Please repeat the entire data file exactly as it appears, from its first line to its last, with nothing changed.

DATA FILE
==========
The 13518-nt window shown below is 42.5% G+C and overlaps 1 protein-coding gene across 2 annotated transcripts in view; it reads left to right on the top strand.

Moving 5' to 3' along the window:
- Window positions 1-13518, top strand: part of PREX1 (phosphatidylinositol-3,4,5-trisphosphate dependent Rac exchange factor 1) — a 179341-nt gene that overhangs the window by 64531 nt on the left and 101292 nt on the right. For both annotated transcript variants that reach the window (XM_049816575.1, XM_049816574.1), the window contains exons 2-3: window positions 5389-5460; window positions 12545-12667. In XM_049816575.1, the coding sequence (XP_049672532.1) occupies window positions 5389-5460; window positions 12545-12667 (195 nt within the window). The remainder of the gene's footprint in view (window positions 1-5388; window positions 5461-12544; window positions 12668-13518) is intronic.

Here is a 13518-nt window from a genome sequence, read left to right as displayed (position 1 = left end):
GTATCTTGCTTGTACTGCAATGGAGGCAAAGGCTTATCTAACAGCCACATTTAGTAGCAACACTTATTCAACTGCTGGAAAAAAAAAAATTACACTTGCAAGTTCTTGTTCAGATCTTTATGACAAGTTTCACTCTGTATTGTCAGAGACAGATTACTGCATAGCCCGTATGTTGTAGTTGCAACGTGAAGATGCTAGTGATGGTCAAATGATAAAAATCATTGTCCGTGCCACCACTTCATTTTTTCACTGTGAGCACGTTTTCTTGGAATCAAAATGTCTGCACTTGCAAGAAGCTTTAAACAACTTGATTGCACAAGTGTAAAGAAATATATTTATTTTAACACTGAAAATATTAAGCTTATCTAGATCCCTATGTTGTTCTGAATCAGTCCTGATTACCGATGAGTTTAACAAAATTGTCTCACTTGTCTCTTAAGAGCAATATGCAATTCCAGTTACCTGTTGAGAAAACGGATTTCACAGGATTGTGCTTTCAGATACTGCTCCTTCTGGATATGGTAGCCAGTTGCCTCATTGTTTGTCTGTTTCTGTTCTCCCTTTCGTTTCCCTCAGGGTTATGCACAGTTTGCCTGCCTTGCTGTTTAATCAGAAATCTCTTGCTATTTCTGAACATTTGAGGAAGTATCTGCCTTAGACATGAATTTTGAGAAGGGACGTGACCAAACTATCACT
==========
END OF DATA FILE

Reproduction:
The 13518-nt window shown below is 42.5% G+C and overlaps 1 protein-coding gene across 2 annotated transcripts in view; it reads left to right on the top strand.

Moving 5' to 3' along the window:
- Window positions 1-13518, top strand: part of PREX1 (phosphatidylinositol-3,4,5-trisphosphate dependent Rac exchange factor 1) — a 179341-nt gene that overhangs the window by 64531 nt on the left and 101292 nt on the right. For both annotated transcript variants that reach the window (XM_049816575.1, XM_049816574.1), the window contains exons 2-3: window positions 5389-5460; window positions 12545-12667. In XM_049816575.1, the coding sequence (XP_049672532.1) occupies window positions 5389-5460; window positions 12545-12667 (195 nt within the window). The remainder of the gene's footprint in view (window positions 1-5388; window positions 5461-12544; window positions 12668-13518) is intronic.

Here is a 13518-nt window from a genome sequence, read left to right as displayed (position 1 = left end):
GTATCTTGCTTGTACTGCAATGGAGGCAAAGGCTTATCTAACAGCCACATTTAGTAGCAACACTTATTCAACTGCTGGAAAAAAAAAAATTACACTTGCAAGTTCTTGTTCAGATCTTTATGACAAGTTTCACTCTGTATTGTCAGAGACAGATTACTGCATAGCCCGTATGTTGTAGTTGCAACGTGAAGATGCTAGTGATGGTCAAATGATAAAAATCATTGTCCGTGCCACCACTTCATTTTTTCACTGTGAGCACGTTTTCTTGGAATCAAAATGTCTGCACTTGCAAGAAGCTTTAAACAACTTGATTGCACAAGTGTAAAGAAATATATTTATTTTAACACTGAAAATATTAAGCTTATCTAGATCCCTATGTTGTTCTGAATCAGTCCTGATTACCGATGAGTTTAACAAAATTGTCTCACTTGTCTCTTAAGAGCAATATGCAATTCCAGTTACCTGTTGAGAAAACGGATTTCACAGGATTGTGCTTTCAGATACTGCTCCTTCTGGATATGGTAGCCAGTTGCCTCATTGTTTGTCTGTTTCTGTTCTCCCTTTCGTTTCCCTCAGGGTTATGCACAGTTTGCCTGCCTTGCTGTTTAATCAGAAATCTCTTGCTATTTCTGAACATTTGAGGAAGTATCTGCCTTAGACATGAATTTTGAGAAGGGACGTGACCAAACTATCACT